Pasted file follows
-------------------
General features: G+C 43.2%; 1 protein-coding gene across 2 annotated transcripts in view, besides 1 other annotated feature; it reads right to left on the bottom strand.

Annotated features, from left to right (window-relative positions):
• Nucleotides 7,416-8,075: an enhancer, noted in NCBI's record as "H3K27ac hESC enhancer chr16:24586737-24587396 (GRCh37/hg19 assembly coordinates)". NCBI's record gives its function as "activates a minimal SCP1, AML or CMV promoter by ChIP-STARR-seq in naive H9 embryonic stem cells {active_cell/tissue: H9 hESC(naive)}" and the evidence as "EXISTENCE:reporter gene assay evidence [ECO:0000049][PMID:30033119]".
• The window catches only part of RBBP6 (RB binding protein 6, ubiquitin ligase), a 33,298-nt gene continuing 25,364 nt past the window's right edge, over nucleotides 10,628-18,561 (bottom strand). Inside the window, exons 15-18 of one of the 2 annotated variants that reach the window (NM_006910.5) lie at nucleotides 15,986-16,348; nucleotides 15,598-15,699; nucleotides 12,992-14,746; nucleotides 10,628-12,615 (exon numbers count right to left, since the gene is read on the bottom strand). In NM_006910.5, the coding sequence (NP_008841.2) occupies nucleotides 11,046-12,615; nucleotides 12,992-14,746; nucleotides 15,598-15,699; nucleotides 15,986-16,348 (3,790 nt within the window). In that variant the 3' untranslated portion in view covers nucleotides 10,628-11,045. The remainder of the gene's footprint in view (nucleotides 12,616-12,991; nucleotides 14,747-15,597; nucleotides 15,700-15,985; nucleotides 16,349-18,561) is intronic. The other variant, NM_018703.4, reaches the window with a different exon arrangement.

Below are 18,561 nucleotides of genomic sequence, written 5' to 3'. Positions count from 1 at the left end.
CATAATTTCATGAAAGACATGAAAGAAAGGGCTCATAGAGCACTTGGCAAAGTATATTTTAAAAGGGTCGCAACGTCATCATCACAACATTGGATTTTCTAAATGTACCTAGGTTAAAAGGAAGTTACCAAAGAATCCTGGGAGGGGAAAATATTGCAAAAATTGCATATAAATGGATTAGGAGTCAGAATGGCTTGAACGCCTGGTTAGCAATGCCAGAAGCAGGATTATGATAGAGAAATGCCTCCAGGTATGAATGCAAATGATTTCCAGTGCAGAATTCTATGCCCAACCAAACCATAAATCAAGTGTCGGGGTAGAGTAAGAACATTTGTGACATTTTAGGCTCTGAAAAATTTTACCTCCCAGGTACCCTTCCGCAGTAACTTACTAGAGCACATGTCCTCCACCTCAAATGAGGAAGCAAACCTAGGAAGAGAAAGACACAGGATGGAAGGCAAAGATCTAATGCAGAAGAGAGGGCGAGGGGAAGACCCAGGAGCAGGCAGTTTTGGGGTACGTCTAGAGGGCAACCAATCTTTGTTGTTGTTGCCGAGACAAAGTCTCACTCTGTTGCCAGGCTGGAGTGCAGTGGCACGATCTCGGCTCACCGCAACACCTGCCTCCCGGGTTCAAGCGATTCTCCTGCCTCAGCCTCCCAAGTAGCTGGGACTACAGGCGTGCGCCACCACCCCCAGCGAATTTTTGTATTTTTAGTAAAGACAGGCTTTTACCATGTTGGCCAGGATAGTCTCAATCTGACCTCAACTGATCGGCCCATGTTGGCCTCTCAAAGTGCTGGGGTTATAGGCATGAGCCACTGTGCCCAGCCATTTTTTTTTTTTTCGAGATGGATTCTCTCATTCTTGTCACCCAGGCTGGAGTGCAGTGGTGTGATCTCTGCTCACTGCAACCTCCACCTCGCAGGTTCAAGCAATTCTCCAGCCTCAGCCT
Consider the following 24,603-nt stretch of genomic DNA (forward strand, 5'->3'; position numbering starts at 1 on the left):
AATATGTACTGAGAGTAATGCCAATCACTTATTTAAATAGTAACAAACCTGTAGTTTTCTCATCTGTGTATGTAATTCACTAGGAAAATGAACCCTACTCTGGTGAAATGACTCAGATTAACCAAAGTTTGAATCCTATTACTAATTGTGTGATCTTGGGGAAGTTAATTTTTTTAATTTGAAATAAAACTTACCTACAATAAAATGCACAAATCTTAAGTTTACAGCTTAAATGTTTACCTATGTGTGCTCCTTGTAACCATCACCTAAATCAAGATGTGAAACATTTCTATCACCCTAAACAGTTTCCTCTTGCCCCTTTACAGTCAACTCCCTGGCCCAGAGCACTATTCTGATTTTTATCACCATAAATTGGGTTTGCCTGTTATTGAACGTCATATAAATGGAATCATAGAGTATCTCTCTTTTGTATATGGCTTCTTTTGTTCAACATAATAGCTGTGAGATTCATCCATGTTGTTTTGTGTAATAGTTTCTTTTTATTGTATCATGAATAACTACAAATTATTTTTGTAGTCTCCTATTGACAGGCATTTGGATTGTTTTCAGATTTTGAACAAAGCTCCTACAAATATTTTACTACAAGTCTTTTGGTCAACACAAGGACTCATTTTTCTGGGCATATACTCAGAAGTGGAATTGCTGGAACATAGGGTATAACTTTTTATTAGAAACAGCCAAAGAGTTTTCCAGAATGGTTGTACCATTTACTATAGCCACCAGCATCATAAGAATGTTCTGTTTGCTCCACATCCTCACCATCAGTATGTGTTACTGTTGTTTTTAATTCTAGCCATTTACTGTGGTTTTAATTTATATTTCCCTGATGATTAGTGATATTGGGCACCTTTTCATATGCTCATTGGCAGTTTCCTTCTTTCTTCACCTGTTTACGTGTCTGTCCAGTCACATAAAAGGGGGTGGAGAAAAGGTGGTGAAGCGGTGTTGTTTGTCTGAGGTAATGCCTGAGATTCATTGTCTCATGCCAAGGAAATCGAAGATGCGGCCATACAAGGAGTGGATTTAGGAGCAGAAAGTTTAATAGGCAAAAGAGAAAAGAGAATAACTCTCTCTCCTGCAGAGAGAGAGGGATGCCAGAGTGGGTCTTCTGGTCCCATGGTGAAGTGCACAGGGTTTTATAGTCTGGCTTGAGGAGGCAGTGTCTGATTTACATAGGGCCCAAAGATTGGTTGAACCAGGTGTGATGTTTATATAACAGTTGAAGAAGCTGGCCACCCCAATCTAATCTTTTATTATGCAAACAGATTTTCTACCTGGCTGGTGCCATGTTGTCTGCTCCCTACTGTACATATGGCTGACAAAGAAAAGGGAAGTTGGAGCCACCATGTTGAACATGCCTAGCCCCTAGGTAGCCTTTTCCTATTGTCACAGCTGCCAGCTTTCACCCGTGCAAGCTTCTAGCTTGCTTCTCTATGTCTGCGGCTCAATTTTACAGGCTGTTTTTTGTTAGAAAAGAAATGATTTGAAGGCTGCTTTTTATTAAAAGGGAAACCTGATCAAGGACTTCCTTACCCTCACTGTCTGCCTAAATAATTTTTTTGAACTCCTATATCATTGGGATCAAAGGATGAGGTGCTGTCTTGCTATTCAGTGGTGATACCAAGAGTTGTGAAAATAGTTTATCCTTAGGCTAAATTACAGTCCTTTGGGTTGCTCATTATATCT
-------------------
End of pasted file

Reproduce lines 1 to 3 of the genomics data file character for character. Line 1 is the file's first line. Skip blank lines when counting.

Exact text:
General features: G+C 43.2%; 1 protein-coding gene across 2 annotated transcripts in view, besides 1 other annotated feature; it reads right to left on the bottom strand.

Annotated features, from left to right (window-relative positions):
• Nucleotides 7,416-8,075: an enhancer, noted in NCBI's record as "H3K27ac hESC enhancer chr16:24586737-24587396 (GRCh37/hg19 assembly coordinates)". NCBI's record gives its function as "activates a minimal SCP1, AML or CMV promoter by ChIP-STARR-seq in naive H9 embryonic stem cells {active_cell/tissue: H9 hESC(naive)}" and the evidence as "EXISTENCE:reporter gene assay evidence [ECO:0000049][PMID:30033119]".